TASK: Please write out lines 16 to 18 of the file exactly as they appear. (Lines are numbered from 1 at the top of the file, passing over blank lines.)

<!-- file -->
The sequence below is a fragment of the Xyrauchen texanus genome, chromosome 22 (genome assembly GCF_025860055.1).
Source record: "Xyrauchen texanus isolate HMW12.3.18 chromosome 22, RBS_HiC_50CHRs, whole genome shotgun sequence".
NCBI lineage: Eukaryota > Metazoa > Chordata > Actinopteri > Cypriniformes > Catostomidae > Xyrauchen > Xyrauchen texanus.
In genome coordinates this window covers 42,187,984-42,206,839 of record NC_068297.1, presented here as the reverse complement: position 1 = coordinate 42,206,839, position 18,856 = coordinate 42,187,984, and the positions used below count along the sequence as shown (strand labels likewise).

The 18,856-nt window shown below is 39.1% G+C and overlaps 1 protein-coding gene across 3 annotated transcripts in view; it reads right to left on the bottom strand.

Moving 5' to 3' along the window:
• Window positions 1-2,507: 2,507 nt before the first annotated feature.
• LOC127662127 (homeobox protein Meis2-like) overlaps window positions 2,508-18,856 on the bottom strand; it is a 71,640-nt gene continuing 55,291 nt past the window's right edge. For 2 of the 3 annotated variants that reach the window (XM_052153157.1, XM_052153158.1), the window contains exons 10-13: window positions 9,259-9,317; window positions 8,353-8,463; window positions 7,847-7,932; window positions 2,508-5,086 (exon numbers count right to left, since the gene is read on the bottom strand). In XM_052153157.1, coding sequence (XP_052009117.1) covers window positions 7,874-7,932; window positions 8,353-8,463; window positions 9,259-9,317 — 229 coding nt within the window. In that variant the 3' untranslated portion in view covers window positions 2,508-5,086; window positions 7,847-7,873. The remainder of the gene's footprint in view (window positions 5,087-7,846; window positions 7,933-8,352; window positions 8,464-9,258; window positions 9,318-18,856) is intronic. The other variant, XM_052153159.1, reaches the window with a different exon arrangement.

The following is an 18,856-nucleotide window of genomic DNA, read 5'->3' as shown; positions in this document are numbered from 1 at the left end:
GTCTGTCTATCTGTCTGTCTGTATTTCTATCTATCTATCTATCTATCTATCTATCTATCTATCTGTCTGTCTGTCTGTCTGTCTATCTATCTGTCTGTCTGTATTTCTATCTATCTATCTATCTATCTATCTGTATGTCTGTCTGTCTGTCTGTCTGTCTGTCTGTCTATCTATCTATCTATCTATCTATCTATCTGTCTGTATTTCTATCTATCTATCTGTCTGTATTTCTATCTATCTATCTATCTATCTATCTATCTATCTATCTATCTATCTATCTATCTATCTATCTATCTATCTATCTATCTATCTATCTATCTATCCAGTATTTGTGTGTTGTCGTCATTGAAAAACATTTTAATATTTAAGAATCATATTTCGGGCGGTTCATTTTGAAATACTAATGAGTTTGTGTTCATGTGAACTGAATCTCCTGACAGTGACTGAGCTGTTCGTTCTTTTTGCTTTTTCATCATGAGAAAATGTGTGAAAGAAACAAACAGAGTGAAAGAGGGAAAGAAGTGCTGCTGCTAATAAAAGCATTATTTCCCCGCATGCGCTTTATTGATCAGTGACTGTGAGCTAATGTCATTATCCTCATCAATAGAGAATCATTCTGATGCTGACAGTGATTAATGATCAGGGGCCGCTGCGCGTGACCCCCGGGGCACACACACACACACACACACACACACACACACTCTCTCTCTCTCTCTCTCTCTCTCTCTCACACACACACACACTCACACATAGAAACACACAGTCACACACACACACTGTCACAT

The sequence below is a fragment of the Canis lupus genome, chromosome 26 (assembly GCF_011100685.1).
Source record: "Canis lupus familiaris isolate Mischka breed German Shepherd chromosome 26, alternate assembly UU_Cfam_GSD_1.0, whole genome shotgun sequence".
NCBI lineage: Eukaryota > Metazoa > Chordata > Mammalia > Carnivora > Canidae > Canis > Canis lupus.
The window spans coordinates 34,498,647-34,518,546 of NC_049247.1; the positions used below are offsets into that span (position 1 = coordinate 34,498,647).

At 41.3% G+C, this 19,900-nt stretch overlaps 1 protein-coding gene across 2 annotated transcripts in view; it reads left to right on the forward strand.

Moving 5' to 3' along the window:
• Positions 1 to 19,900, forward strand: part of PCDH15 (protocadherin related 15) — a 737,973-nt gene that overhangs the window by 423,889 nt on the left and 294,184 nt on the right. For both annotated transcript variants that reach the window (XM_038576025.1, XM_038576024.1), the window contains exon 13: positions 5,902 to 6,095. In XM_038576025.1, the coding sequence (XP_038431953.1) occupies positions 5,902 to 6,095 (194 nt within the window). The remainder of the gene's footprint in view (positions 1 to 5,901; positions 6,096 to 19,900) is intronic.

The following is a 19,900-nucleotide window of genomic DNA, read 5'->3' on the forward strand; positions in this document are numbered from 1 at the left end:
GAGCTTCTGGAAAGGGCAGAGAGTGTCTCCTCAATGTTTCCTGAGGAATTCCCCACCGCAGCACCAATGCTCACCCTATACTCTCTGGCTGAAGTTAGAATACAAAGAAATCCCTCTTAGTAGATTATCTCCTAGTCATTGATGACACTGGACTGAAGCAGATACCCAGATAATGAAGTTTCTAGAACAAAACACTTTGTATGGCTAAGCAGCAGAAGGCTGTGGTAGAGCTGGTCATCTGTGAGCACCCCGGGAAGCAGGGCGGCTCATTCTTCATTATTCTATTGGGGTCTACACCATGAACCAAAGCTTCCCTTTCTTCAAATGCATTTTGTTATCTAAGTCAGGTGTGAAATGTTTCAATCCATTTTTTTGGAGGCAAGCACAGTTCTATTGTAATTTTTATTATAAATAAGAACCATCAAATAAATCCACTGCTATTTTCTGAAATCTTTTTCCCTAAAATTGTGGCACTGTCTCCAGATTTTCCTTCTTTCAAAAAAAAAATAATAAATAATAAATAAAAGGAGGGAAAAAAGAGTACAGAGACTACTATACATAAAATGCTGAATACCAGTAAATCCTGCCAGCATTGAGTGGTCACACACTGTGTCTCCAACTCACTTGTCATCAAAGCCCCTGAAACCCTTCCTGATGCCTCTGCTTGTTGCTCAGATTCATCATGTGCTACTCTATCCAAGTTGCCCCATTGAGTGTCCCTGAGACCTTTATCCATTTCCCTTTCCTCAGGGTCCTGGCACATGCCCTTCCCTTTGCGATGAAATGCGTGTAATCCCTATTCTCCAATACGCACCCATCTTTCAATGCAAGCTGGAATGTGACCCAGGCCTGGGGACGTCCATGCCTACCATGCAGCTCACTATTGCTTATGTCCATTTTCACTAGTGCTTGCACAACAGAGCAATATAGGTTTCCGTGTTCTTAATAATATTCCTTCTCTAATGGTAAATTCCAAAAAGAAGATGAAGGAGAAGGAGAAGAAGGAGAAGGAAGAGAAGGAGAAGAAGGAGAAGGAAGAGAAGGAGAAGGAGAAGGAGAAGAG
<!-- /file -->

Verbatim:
Moving 5' to 3' along the window:
• Positions 1 to 19,900, forward strand: part of PCDH15 (protocadherin related 15) — a 737,973-nt gene that overhangs the window by 423,889 nt on the left and 294,184 nt on the right. For both annotated transcript variants that reach the window (XM_038576025.1, XM_038576024.1), the window contains exon 13: positions 5,902 to 6,095. In XM_038576025.1, the coding sequence (XP_038431953.1) occupies positions 5,902 to 6,095 (194 nt within the window). The remainder of the gene's footprint in view (positions 1 to 5,901; positions 6,096 to 19,900) is intronic.

The following is a 19,900-nucleotide window of genomic DNA, read 5'->3' on the forward strand; positions in this document are numbered from 1 at the left end: